The dynamism of colour: its potential and function are seemingly endless.
With an ability to evoke spirituality, emotion and narrative- it is a powerful force. A universal language, paradoxically entrenched with personal attributes. Smeared with memories and smudged onto the senses, particular colours are similarly able to stand in sanctity to individuals. The possibilities that come with colour have always been embraced and explored by artists, notably the works of Mondrian and Kandinsky, where the prevalence of colour manifests itself in starkly contrasting forms.
Re:Coloured seeks to re-visit, re-explore and re-imagine these potentials and powers that pigment holds over the viewer, and the artists that give it prominence in their work. Five artists show in the 541 Art Space, all working diversely with colour across various mediums to produce works that illustrate the influence of colour on production and perception. Still prevalent, still poignant; colour continues to play a major part in the contemporary visual arts, as these five artists demonstrate. Re:Coloured shows that there is no deceleration, or fading, to the phenomenon and effect of colour.
Meghan Rauch is an artist driven by her research in colour theory and linguistic relativity, Rauch’s practice is shaped by the cultural eye, psyche and perception of colour in the environment. Rauch works primarily with organic materials to create rich and immersive colourfield environments.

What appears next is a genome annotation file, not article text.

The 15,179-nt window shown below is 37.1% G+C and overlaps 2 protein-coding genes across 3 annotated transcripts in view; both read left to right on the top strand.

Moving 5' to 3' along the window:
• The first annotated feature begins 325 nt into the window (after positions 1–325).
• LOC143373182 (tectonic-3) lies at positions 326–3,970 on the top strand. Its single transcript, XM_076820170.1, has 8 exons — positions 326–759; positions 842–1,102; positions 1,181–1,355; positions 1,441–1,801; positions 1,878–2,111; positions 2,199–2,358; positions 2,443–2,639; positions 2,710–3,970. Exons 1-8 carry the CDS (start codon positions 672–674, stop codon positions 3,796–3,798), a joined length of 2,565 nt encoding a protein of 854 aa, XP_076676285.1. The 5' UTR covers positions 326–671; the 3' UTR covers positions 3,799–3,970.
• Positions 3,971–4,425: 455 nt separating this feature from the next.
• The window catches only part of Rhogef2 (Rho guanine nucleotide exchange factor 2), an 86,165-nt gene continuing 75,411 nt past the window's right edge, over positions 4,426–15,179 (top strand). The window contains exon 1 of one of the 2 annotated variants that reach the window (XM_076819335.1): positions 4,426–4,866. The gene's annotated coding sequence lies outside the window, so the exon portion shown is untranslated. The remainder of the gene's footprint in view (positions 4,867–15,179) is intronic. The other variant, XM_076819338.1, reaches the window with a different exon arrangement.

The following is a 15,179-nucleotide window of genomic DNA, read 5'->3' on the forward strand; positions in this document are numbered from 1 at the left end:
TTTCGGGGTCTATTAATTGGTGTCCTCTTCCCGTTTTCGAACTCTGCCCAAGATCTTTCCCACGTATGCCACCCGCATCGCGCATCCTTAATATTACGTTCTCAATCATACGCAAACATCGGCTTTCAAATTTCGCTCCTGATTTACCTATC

Claire Nakazawa an eclectic and intuitive painter with a style that expresses themes of identity, sexuality, vulnerability and connection. Claire often takes inspiration from her heritage and the transitional, personal and raw nature of her art-making process. Her use of colour is reflective of these primitive forms of expression, alluding to her own connections to particular colours.
Daniel O’Toole who investigates the traversing of mediums; negotiating the crossover between painting, and the moving image. Colour plays a key part in the elusivity of his subjects; in concealing their identity, drenching them in colour to emote personal and potential narratives within his viewers. Similarly carrying with it a connection to the painted portrait in its selected colour palette, highly different to the spectrum visible in most video works.
Doug Schofield explores concepts around physical and perceptual boundaries that exist between people and the organic materialisation, or natural environments, around them. Sharp edged geometric shapes, bold and fluro colours operate within gestural and reductionist style landscapes. Using sharp colour and form he creates visual shifts in his work, glitches, that disrupt and agitate the viewer’s perception of landscape and the connoted colours attached to it.
Mie Nakazawa uses intuitive mark making using a range of mixed media. Predominately working with black and white imagery for the last five years, Mie has started to explore the endless possibilities of colour in an interesting aesthetic shift to her practice.